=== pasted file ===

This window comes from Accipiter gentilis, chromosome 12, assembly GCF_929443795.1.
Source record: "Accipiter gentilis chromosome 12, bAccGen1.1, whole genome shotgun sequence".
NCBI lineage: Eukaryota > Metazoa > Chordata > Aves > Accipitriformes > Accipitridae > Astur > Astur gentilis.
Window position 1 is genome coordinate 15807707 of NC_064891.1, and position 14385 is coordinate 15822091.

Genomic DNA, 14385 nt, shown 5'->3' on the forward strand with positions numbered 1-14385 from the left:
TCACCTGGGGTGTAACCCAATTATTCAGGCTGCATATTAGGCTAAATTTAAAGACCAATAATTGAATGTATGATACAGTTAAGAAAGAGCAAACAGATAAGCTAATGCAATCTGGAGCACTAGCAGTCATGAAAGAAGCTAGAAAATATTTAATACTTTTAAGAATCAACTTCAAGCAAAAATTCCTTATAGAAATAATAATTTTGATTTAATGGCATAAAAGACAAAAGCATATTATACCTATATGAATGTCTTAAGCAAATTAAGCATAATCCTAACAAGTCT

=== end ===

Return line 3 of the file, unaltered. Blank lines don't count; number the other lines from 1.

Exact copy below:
NCBI lineage: Eukaryota > Metazoa > Chordata > Aves > Accipitriformes > Accipitridae > Astur > Astur gentilis.